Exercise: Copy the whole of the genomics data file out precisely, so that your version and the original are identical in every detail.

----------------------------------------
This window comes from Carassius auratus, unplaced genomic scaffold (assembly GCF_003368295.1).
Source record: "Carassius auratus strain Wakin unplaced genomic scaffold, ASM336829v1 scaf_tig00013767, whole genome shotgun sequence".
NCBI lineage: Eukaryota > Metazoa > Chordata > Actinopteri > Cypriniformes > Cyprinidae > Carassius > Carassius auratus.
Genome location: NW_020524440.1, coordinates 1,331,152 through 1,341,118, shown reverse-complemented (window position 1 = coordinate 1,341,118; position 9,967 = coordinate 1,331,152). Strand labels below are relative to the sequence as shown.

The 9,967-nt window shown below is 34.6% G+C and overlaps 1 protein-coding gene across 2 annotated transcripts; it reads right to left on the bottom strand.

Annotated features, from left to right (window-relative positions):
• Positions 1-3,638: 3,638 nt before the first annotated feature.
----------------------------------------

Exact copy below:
This window comes from Carassius auratus, unplaced genomic scaffold (assembly GCF_003368295.1).
Source record: "Carassius auratus strain Wakin unplaced genomic scaffold, ASM336829v1 scaf_tig00013767, whole genome shotgun sequence".
NCBI lineage: Eukaryota > Metazoa > Chordata > Actinopteri > Cypriniformes > Cyprinidae > Carassius > Carassius auratus.
Genome location: NW_020524440.1, coordinates 1,331,152 through 1,341,118, shown reverse-complemented (window position 1 = coordinate 1,341,118; position 9,967 = coordinate 1,331,152). Strand labels below are relative to the sequence as shown.

The 9,967-nt window shown below is 34.6% G+C and overlaps 1 protein-coding gene across 2 annotated transcripts; it reads right to left on the bottom strand.

Annotated features, from left to right (window-relative positions):
• Positions 1-3,638: 3,638 nt before the first annotated feature.